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IAEA Mission Says Pakistan’s Regulatory Body Effective, Encourages Continued Focus on Radioactive Waste Management

Islamabad, Pakistan

An International Atomic Energy Agency (IAEA) mission said that new and updated nuclear safety regulations in Pakistan have significantly updated and strengthened nuclear and radiation safety in the country. The team also noted a few areas where challenges remain, including for Pakistan to continue to focus on decommissioning, spent fuel management and radioactive waste disposal.

At the request of the Government of Pakistan, the Integrated Regulatory Review Service (IRRS) team this week concluded an eight day follow-up mission to review the country’s implementation of recommendations and suggestions made during an initial IRRS mission in 2014. The follow-up mission was hosted by the Pakistan Nuclear Regulatory Authority (PNRA).

The team found that improvements in Pakistan’s regulatory functions and activities had improved nuclear safety by enhancing the development of regulations and strengthening arrangements for regulatory inspections, authorizations, emergency preparedness and response, occupational radiation protection and environmental radiation monitoring. However, they noted that while a national policy is in place for the safe management of radioactive waste and spent fuel, decommissioning and waste disposal, Pakistan would benefit from more active involvement in international cooperation in this area to gain from the shared experiences of other countries.

IRRS missions are designed to strengthen the effectiveness of the national nuclear and radiation safety regulatory infrastructure, based on IAEA safety standards and international good practices, while recognizing the responsibility of each country to ensure nuclear and radiation safety.

The mission reviewed the regulatory framework for all civilian facilities and activities using radiation in Pakistan. Pakistan has five operating nuclear power reactors, providing over 7% of its electricity, with one additional reactor due to become operational this year. The country also has two research reactors and uses sealed radiation sources in medical and industrial applications.

The team found that Pakistan has successfully implemented all 13 recommendations from the 2014 mission and had adequately addressed 29 out of 31 suggestions. “The team saw how Pakistan has taken major steps to meet all recommendations from the initial mission. The team’s technical discussions with the PNRA were frank and wide-ranging,” said Anna Hajduk Bradford, Director of the IAEA Nuclear Installation Safety Division, at the exit meeting for the mission. “Pakistan has made clear improvements to make its regulatory infrastructure more efficient and effective.”

The IRRS team comprised six senior regulatory experts from Ethiopia, France, Germany, Slovenia, Switzerland, and the United Kingdom, as well as four IAEA staff members. The team conducted a series of interviews and discussions with PNRA staff and met with representatives from the Ministry of Foreign Affairs.

The review team welcomed the steps taken to improve the nuclear regulatory infrastructure. They highlighted:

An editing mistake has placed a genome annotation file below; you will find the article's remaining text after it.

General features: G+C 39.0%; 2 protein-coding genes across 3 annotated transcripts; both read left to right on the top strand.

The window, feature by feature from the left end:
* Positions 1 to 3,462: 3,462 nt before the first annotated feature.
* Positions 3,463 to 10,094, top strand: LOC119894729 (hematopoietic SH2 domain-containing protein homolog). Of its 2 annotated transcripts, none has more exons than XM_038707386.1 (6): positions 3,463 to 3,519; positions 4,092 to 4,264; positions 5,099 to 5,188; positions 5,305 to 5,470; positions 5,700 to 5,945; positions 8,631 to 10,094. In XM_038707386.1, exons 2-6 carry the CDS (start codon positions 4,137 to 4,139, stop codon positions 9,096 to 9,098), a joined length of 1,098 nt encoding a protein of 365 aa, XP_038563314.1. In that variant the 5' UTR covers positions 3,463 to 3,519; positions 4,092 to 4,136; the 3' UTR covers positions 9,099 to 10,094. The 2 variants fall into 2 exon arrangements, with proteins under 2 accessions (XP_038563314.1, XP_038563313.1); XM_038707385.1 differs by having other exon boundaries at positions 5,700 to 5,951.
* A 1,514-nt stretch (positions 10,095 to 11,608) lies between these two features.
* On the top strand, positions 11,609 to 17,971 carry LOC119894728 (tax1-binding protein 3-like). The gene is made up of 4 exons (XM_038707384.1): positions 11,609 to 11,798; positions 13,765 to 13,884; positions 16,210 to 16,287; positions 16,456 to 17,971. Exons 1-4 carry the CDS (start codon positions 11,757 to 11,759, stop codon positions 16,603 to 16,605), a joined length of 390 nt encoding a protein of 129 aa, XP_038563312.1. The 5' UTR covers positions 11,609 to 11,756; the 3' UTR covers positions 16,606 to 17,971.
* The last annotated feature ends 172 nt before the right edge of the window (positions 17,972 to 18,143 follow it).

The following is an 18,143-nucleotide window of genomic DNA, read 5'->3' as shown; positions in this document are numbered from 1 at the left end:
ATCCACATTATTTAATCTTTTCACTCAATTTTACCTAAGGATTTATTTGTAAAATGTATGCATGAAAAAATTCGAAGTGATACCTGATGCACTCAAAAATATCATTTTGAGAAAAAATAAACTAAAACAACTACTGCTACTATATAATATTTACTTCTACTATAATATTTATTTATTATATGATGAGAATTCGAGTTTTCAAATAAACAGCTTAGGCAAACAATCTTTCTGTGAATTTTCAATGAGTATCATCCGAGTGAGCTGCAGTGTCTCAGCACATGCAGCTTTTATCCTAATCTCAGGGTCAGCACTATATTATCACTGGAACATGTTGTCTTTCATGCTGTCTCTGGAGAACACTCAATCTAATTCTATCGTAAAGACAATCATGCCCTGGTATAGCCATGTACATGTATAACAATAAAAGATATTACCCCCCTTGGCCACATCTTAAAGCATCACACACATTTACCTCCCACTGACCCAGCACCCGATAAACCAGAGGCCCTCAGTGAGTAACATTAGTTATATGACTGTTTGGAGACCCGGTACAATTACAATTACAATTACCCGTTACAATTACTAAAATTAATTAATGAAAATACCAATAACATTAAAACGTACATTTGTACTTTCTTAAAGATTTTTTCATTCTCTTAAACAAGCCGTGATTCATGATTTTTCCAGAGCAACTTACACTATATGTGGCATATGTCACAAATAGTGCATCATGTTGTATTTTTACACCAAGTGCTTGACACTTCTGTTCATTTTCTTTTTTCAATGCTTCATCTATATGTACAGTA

• The new and updated regulations which provide a firm policy and updated legal basis for regulation of all nuclear facilities and activities;
  • The successful regulation of the construction and commissioning of the three new nuclear power plants built in the last eight years; and,
  • The major modernisation of the National Radiation Emergency Coordination Centre (NRECC) which strengthens Pakistan’s ability to plan for, and respond to, a nuclear or radiological emergency.

“The PNRA presented clear evidence of the actions they have taken to successfully address the IRRS initial mission findings from 2014,” said Rob Campbell, a Senior Nuclear Regulator in the Office for Nuclear Regulation in the United Kingdom, and Team Leader for the review mission. “Completing this work should lead to sustainable improvements to the regulatory and nuclear safety framework within Pakistan.”

The mission team also offered observations about how the regulatory framework for nuclear safety in Pakistan might be further enhanced in the coming years. They said that Pakistan should:

  • Consider joining the Joint Convention on the Safety of Spent Fuel Management and Safety of Radioactive Waste Management, and to invite an IAEA Integrated Review Service for Radioactive Waste and Spent Fuel Management, Decommissioning and Remediation (ARTEMIS) mission;
  • Explore further opportunities to reinforce engagement with the public in its decision-making; and
  • Consider a more refined application of a graded approach within its regulatory activities.

“We are pleased to see that our considerable efforts to strengthen the regulatory framework have been reflected in the draft mission report,” said Faizan Mansoor, Chairman of the PNRA. “Pakistan will continue to focus on the remaining areas in line with international safety standards.”

The final mission report will be provided to the Government in about three months.

IAEA Safety Standards

The IAEA Safety Standards provide a robust framework of fundamental principles, requirements, and guidance to ensure safety. They reflect an international consensus and serve as a global reference for protecting people and the environment from the harmful effects of ionizing radiation.

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